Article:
Tuesday, August 27, 2013 - 13:58
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For the past several months, my team at the Alliance for Catholic Education at the University of Notre Dame have been working on developing a mobile client for CiviCRM. It is now hosted on GitHub HERE.

So what exactly does it do, and what is its purpose?  We know that with the increasingly mobile world, client relations need to be accessible on-the-go.  This is the main motivation behind the work we've done with our CiviCRM Mobile Client (not to be confused with CiviMobile). We have a demo running HERE.  Right now the client has functionality for viewing, searching, editing, and adding contacts with basic fields, notes and relationships (we have organizations, activities and tasks, also in the works but they’re a little buggy right now). We use the Client exclusively with Joomla right now and are very pleased with how it is developing.

We have noticed some limitations, however. Because we switched from the rest API to the ajax API after the move to Civi 4.3.x (when REST username and password authentication became obsolete), the built-in login for the client no longer functions, since all the verification relies on the CMS--whereas before you could login with a username and password to the rest API.  This introduces a problem for Joomla users (like us).  The verification for Joomla is reliant on a backend login, not a frontend one.  What we've settled on is having the admin login to the back end of the CMS (in our case, Joomla) and redirect to the mobile client from there.  So in order for an administrator to log in, he must first log into the backend of the website and THEN access the mobile client--not a very mobile-friendly set of tasks.  If frontend verification were supported for Joomla (as it is for Drupal), it would greatly increase accessibility and usability of our client for Joomla users.  (We posted on the forums about this HERE)  This is an important piece of functionality that should be supported by CiviCRM, but is not currently.  If anyone has familiarity with Joomla and Civi, as well as the skills to fix this problem, it would greatly support our efforts.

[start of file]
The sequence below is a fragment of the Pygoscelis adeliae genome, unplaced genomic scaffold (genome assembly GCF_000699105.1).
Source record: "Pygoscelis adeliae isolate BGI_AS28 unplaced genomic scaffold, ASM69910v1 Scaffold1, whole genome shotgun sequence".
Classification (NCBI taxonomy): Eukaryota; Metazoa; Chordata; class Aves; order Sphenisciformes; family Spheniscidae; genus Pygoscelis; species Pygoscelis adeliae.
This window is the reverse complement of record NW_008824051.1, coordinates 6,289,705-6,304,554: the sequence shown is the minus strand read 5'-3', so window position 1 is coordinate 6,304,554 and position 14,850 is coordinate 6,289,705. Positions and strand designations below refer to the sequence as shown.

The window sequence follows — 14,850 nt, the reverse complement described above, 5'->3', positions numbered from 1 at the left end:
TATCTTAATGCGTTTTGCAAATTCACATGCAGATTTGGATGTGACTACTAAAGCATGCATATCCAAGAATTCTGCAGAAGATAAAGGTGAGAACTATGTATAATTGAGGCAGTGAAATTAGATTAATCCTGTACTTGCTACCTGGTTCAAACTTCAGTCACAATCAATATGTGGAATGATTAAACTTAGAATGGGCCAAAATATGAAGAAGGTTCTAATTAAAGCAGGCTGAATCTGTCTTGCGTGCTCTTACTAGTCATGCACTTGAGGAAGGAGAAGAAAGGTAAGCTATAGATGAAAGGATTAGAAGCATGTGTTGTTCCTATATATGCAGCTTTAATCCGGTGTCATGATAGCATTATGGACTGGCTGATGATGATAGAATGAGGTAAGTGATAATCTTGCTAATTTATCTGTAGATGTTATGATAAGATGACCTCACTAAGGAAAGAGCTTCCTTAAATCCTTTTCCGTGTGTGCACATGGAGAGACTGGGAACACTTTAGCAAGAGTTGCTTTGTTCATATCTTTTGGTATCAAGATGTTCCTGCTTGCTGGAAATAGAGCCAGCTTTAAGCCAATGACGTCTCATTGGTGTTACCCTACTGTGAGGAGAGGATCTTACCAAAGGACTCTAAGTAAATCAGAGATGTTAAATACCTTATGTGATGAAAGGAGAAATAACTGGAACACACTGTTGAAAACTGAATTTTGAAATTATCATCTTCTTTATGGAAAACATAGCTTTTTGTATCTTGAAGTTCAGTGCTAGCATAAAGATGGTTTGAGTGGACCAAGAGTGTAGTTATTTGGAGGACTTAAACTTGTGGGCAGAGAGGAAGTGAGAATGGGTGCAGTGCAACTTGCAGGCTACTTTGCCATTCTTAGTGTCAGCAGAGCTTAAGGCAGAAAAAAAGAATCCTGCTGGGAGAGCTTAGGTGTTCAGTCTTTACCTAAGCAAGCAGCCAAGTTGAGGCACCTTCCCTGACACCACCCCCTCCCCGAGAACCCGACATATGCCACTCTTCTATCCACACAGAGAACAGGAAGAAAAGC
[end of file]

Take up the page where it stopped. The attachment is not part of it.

The client itself was deigned to be standalone, so theoretically it will work on any CMS that uses CiviCRM.  You won't have to worry about putting your clients' information at risk, since it uses the same security protocol (via the AJAX API) that Civi does!  It's just a matter of uploading the file to the server, and running the startup script that is included in the repository, and specifying  (The installation script currently only works for Joomla, but another script could easily be made for Drupal).  

We were hoping to get the Civi community involved in this project or to help merge it with the other Mobile work going on which we think will eventually be very useful to many CiviCRM users. Happy to hear your thoughts and contributions on how we might move forward with this project.